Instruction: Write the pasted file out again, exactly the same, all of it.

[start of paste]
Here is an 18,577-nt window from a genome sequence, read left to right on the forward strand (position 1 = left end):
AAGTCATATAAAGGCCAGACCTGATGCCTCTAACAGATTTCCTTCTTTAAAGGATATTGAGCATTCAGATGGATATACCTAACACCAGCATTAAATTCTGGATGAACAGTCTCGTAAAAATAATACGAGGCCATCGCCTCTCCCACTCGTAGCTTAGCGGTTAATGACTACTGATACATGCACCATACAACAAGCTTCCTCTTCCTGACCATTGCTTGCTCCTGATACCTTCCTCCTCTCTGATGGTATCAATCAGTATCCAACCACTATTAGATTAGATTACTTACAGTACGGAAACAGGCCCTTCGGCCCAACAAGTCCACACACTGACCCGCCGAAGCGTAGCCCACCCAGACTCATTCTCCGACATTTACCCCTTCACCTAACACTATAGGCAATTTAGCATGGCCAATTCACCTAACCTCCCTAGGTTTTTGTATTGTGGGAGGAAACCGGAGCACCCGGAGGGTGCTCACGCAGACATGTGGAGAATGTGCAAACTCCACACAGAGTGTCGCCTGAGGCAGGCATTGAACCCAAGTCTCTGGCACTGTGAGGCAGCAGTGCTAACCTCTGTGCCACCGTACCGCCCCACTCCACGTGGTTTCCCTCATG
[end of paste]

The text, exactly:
Here is an 18,577-nt window from a genome sequence, read left to right on the forward strand (position 1 = left end):
AAGTCATATAAAGGCCAGACCTGATGCCTCTAACAGATTTCCTTCTTTAAAGGATATTGAGCATTCAGATGGATATACCTAACACCAGCATTAAATTCTGGATGAACAGTCTCGTAAAAATAATACGAGGCCATCGCCTCTCCCACTCGTAGCTTAGCGGTTAATGACTACTGATACATGCACCATACAACAAGCTTCCTCTTCCTGACCATTGCTTGCTCCTGATACCTTCCTCCTCTCTGATGGTATCAATCAGTATCCAACCACTATTAGATTAGATTACTTACAGTACGGAAACAGGCCCTTCGGCCCAACAAGTCCACACACTGACCCGCCGAAGCGTAGCCCACCCAGACTCATTCTCCGACATTTACCCCTTCACCTAACACTATAGGCAATTTAGCATGGCCAATTCACCTAACCTCCCTAGGTTTTTGTATTGTGGGAGGAAACCGGAGCACCCGGAGGGTGCTCACGCAGACATGTGGAGAATGTGCAAACTCCACACAGAGTGTCGCCTGAGGCAGGCATTGAACCCAAGTCTCTGGCACTGTGAGGCAGCAGTGCTAACCTCTGTGCCACCGTACCGCCCCACTCCACGTGGTTTCCCTCATG